“Hectic,” “whirlwind,” “consumed,” “crazy,” “on the run,” “way too fast” – do any of these accurately describe how your life feels lately? Stress rears its ugly head.
In her book Overwhelmed: Work, Love, and Play When No One Has the Time, Brigid Schulte interviews Ann Burnett, who since the 1960’s has been chronicling how people describe their lives through holiday letters. The above descriptions have all become increasingly popular. After reading this article by Hanna Rosin, I decided to think about how the people in my world handle stress. What can we be doing more (or less) of?
Whether you’re a parent, a full-time employee, a student, or a ‘do-it-all-er,’ a simple thought shift just might do the trick.
The stress response
We are all aware of nature’s “fight or flight” stress response in animals, and that we humans also possess. Reactions to a fight or flight situation can include:
- heart rate acceleration
- flushing or paling of the complexion
- constricting of blood vessels
But are all stress responses created equal? I’ve had these physical reactions occur before a simple audition as well as just before receiving some very bad news. In reality, the key lies in recognizing the response and how you handle it. A little bit of stress here and there can be a helpful thing that can propel you forward. But it’s the way in which we handle stress long-term that can affect our health positively or adversely.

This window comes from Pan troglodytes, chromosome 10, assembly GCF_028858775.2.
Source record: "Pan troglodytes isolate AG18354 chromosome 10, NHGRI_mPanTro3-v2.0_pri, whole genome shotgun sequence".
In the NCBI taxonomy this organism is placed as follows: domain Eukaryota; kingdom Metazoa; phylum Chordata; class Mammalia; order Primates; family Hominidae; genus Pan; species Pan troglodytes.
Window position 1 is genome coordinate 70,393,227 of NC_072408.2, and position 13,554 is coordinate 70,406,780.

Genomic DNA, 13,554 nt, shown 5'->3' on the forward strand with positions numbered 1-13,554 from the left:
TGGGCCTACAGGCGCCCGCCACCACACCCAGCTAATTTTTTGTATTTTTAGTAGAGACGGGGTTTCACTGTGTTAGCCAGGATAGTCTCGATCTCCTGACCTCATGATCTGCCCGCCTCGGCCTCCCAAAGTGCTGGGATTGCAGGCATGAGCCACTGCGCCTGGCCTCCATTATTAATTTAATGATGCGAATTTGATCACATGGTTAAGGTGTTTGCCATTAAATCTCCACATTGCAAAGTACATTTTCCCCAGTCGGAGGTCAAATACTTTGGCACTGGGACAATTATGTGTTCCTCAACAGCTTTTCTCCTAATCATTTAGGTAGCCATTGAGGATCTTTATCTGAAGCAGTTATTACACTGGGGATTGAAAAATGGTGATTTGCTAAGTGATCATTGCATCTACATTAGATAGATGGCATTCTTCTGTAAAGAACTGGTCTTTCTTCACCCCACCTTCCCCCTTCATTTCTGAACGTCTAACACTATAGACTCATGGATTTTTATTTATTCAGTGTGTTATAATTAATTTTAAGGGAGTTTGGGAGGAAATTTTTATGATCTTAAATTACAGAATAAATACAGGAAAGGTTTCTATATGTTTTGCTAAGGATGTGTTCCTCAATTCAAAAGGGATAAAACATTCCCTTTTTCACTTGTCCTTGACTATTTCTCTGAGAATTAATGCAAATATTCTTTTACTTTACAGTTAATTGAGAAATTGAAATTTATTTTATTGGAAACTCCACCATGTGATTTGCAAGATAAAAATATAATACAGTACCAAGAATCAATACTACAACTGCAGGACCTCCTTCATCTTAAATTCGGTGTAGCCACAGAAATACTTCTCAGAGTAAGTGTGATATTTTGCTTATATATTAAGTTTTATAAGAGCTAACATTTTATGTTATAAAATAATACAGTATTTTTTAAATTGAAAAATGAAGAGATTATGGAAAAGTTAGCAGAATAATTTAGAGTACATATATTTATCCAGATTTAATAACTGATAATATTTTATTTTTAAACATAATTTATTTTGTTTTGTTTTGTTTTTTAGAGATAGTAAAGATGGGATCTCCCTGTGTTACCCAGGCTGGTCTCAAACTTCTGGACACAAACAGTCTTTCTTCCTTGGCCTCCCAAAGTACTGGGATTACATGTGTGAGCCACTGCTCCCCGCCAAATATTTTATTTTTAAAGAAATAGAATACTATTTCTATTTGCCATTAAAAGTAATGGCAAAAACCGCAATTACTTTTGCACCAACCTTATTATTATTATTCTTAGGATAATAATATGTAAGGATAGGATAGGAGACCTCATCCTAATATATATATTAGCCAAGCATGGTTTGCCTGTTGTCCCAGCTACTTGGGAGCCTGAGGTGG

Stress-related health complaints
WebMD claims that “stress can play a part in problems such as headaches, high blood pressure, heart problems, diabetes, skin conditions, asthma, arthritis, depression, and anxiety.” We’ve all probably experienced a tension headache or difficulty breathing as a result of pressure. While there is no clear scientific connection between stress and ulcers, nervousness is certainly a contributing factor in many upset stomachs.
A simple shift
Let’s go back to the Hanna Rosin article. The solution is to make a simple shift in the way you approach your daily tasks. This shift is to stop telling yourself you’re too busy, and simply accomplish what you need to. Then, ask yourself what’s totally necessary and where you can replace “crappy bits of leisure time confetti” (Schulte’s words) with real, quality relaxation time.
There are many ways to do this, but since I’m a musician and facilitator, I’m inclined to tout the benefits of music. Relaxation is not just about fitting something into your day, like playing a game on your phone. It’s about adding up those bits of confetti and turning them into something with long-term benefits – like taking a class, learning a new skill, or scheduling an evening with family. So much research shows that incorporating music into your daily routine in some way can have significant health benefits.
If we can find the time to be as playful in our busy adult lives as most of us were in our childhoods, there’s no telling what we can accomplish.
An invitation for you
So, this month during stress awareness month, I invite you to critically examine your schedule. Identify at least 3 hours (separate or consecutive) of uninterrupted time in which to devote to your well-being. Check your city’s web page for rhythm and music events, plan an unplugged afternoon, or try a new activity. Not only will it be fun and relaxing, it will also contribute to being your best you in the future, if you keep it up. And, trust me on this one – go bang on a drum.